I get a lot of emails and comments, most saying things that I tend not to print. However, this email is one of the more disturbing ones I have received lately:
There is a program run by USDA called the microbiological data program (MDP).
This program collects fresh produce samples from distribution centers and terminal markets from key states across the U.S. and test them for pathogens (Salmonella and Shiga toxin- carrying E. coli). The produce industry hates this program as it has found pathogens in domestic and imported samples and FDA has responded to the information and recalled products. The produce industry via the USDA Fruit and Vegetable Advisory Committee recommended to USDA and congress that the program be terminated. Congress, yielding to industry pressure is going along with this (see pg 20-21).
MDP cost the taxpayers $4.5 million dollars a year to operate. For the past 3 years, they have been testing 15,000 samples a year (both domestic and imports, organic and conventional, pre-washed and unwashed). In comparison, FDA, which has regulatory responsibility and gets substantial funds to perform food safety activities, has only conducted domestic surveys in 1999, 2001 and 2005 testing only about 1,000 samples of multiple commodities (so a few samples of each commodity). FDA primarily tests only at the ports of entry and then less than 1% of the food coming across the border.
With the current outbreak in Europe with a pathogenic E. coli, our elected Congressional leaders want to shut down this program? This program actually test for STECs (Shiga toxin E. coli).
The idea of MDP is surveillance; HACCP alone without testing to verify it is working is worthless.
This is a program that works, actually serves a purpose and is efficiently run ($4.5 million). FDA heavily uses the MDP data.
Any help would be most welcome. The produce industry is very powerful. We the American public need this program.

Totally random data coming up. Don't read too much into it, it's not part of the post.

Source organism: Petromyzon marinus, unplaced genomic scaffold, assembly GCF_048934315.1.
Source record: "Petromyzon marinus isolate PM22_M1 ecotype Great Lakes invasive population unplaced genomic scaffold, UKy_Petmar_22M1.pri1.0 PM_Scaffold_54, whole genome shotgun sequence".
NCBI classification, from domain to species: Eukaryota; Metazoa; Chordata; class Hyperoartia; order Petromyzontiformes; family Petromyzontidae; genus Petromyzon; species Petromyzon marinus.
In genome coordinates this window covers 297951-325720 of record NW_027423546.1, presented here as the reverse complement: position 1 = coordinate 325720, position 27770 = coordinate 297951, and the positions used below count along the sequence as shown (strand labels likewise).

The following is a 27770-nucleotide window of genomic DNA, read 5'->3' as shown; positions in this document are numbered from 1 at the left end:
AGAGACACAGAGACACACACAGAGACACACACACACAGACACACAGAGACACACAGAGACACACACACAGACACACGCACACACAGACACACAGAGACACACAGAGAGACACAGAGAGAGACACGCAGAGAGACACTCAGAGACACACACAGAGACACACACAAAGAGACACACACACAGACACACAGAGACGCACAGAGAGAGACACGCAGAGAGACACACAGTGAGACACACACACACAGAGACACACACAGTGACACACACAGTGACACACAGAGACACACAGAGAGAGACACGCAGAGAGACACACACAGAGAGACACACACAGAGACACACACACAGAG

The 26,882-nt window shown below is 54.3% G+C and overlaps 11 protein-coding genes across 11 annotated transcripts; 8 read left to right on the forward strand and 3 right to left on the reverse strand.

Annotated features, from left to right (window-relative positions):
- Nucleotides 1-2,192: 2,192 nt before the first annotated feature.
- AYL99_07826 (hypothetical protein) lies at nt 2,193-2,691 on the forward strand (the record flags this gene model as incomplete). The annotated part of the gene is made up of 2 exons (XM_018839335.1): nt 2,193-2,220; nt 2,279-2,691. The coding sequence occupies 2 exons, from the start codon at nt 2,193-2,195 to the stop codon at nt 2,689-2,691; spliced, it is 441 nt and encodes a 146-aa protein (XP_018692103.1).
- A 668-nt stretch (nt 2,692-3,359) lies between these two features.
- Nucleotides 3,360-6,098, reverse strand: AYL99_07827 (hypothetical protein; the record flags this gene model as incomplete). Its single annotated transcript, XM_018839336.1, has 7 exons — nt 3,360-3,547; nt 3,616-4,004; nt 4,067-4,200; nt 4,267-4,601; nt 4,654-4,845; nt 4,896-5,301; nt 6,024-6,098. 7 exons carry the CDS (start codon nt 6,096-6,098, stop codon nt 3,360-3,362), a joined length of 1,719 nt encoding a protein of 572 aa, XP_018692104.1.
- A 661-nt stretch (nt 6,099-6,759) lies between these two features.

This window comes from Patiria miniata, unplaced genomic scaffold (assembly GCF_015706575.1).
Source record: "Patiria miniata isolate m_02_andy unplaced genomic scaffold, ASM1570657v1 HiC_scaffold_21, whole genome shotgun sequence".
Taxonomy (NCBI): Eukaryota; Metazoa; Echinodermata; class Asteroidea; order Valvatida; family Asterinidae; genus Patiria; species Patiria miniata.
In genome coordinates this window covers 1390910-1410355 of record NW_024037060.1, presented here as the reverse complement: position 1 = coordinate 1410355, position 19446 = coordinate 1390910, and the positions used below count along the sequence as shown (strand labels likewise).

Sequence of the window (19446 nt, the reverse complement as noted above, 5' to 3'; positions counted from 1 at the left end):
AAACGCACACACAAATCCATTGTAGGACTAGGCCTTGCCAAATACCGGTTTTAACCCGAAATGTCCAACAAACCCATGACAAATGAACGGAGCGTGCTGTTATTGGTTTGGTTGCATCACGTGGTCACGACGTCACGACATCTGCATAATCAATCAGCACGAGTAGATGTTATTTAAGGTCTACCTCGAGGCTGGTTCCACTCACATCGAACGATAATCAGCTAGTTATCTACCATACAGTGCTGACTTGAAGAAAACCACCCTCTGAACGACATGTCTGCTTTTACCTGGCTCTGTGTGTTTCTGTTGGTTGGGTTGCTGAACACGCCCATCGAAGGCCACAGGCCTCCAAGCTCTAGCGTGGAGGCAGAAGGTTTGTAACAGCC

We have not had a major leafy green outbreak since the spinach and Taco Bell outbreaks in 2006. Does not that argue for keeping a testing program in place? Sure, there likely have been recalls or product withdraws, but isn’t getting tainted product out of the market a good thing?
It appears that the Republicans continue to accept the belief that the free market will solve all ills, despite the 48,000,000 reasons yearly that it is not the case. As Lyndsey Layton reported:
Rep. Jack Kingston (R-Ga.), chairman of the House subcommittee that wrote the agriculture appropriations bill, said the cuts to food safety were justified because the nation’s food supply was “99.99 percent safe.”
“Do we believe that McDonald’s and Kentucky Fried Chicken and Safeway and Kraft Food and any brand name that you think of, that these people aren’t concerned about food safety?” Kingston said on the House floor. “The food supply in America is very safe because the private sector self-polices, because they have the highest motivation. They don’t want to be sued, they don’t want to go broke. They want their customers to be healthy and happy.”
I appreciate that Rep Kingston likes this trial lawyer so much. However, the last line of defense should not be civil litigation. It is a blunt instrument for change.